HTML and CSS Reference
In-Depth Information
After applying the sort() method with this compare function, the values in the x
array would be sorted in the following order— 3 , 24 , 45 , and then 1234 . To sort the
array in decreasing numeric order, you'd need a compare function that subtracts the first
parameter from the second—returning the difference b ‑ a rather than a ‑ b . The compare
function would look like the following:
You also can sort an array
in descending order
by sorting it and then
applying the reverse()
method to the sorted array.
function numSortDescending(a, b) {
return b-a;
Performing a Random Shuffle
For some applications, you'll want to randomly rearrange the contents of an array. For
example, you might be writing a program to simulate a randomly shuffled deck of cards.
You can shuffle an array using the same sort() method you use to place the array in
a defined order; however, to place the items in a random order, you use a compare
function that randomly returns a positive, negative, or 0 value. The following compare
function employs a simple approach to this problem:
function randOrder(){
return 0.5 - Math.random();
The following code demonstrates how this compare function could be used to randomly
shuffle an array of poker cards:
var pokerDeck = new Array(52);
pokerDeck[0] = “2H”;
pokerDeck[1] = “3H”;
After running this command, the contents of the pokerDeck array would be placed in
random order. To reshuffle the array, you'd simply rerun the sort() method with the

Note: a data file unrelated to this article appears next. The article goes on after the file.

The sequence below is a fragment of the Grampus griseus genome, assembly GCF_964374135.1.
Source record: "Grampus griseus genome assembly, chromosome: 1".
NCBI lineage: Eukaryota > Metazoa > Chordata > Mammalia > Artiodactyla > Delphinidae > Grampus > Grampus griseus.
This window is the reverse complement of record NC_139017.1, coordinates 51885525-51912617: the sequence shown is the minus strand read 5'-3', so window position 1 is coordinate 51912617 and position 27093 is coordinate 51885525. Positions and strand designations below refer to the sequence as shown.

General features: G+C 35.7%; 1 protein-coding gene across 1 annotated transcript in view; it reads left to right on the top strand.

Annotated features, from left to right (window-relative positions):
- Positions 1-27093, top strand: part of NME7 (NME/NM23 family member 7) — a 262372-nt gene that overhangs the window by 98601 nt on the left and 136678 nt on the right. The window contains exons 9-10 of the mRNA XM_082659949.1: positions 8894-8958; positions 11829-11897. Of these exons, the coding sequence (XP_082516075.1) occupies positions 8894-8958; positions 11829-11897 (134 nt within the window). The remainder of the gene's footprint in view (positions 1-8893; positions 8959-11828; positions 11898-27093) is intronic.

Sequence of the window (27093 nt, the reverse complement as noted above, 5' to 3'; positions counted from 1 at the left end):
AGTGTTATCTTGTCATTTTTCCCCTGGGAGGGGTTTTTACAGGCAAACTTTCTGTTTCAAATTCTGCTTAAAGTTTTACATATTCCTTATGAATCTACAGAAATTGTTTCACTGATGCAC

randOrder() function.
Extracting and Inserting Array Items
In some scripts, you might want to extract a section of an array, known as a subarray .
One way to create a subarray is with the slice() method
array .slice( start , stop )
where start is the index of the array item at which the slicing starts and stop is the
index before which the slicing ends. The stop value is optional; if it is omitted, the array
is sliced to its end. The original contents of the array are unaffected after slicing, but the
extracted items can be stored in another array. For example, the following command
slices the monthName array, extracting only three summer months—June, July, August—
and storing them in the summerMonths array:
summerMonths = monthName.slice(5, 8);
Remember that arrays start with the index value 0, so the sixth month of the year (June)
has an index value of 5 and the ninth month of the year (September) has an index value
of 8.
Related to the slice() method is the splice() method
array .splice( start , size )
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